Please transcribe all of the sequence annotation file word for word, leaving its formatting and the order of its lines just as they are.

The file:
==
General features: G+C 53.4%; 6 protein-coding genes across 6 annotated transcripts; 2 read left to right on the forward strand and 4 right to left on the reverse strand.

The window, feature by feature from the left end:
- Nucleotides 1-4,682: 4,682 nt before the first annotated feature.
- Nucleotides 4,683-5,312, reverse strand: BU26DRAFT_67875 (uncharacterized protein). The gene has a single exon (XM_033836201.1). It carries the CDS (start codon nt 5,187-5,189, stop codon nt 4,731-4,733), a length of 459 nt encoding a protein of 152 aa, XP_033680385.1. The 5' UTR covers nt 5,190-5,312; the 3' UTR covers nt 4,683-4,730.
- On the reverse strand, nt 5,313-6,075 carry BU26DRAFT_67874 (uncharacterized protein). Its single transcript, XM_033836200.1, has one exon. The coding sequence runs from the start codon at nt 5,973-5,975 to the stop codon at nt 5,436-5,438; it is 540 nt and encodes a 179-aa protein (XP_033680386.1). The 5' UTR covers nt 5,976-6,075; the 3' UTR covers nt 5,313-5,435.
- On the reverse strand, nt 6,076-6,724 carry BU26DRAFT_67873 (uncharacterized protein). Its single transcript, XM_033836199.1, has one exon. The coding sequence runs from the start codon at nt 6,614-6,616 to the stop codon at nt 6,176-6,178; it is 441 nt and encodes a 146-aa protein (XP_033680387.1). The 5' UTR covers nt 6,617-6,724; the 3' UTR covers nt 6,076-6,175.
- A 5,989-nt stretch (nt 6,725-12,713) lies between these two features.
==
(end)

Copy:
General features: G+C 53.4%; 6 protein-coding genes across 6 annotated transcripts; 2 read left to right on the forward strand and 4 right to left on the reverse strand.

The window, feature by feature from the left end:
- Nucleotides 1-4,682: 4,682 nt before the first annotated feature.
- Nucleotides 4,683-5,312, reverse strand: BU26DRAFT_67875 (uncharacterized protein). The gene has a single exon (XM_033836201.1). It carries the CDS (start codon nt 5,187-5,189, stop codon nt 4,731-4,733), a length of 459 nt encoding a protein of 152 aa, XP_033680385.1. The 5' UTR covers nt 5,190-5,312; the 3' UTR covers nt 4,683-4,730.
- On the reverse strand, nt 5,313-6,075 carry BU26DRAFT_67874 (uncharacterized protein). Its single transcript, XM_033836200.1, has one exon. The coding sequence runs from the start codon at nt 5,973-5,975 to the stop codon at nt 5,436-5,438; it is 540 nt and encodes a 179-aa protein (XP_033680386.1). The 5' UTR covers nt 5,976-6,075; the 3' UTR covers nt 5,313-5,435.
- On the reverse strand, nt 6,076-6,724 carry BU26DRAFT_67873 (uncharacterized protein). Its single transcript, XM_033836199.1, has one exon. The coding sequence runs from the start codon at nt 6,614-6,616 to the stop codon at nt 6,176-6,178; it is 441 nt and encodes a 146-aa protein (XP_033680387.1). The 5' UTR covers nt 6,617-6,724; the 3' UTR covers nt 6,076-6,175.
- A 5,989-nt stretch (nt 6,725-12,713) lies between these two features.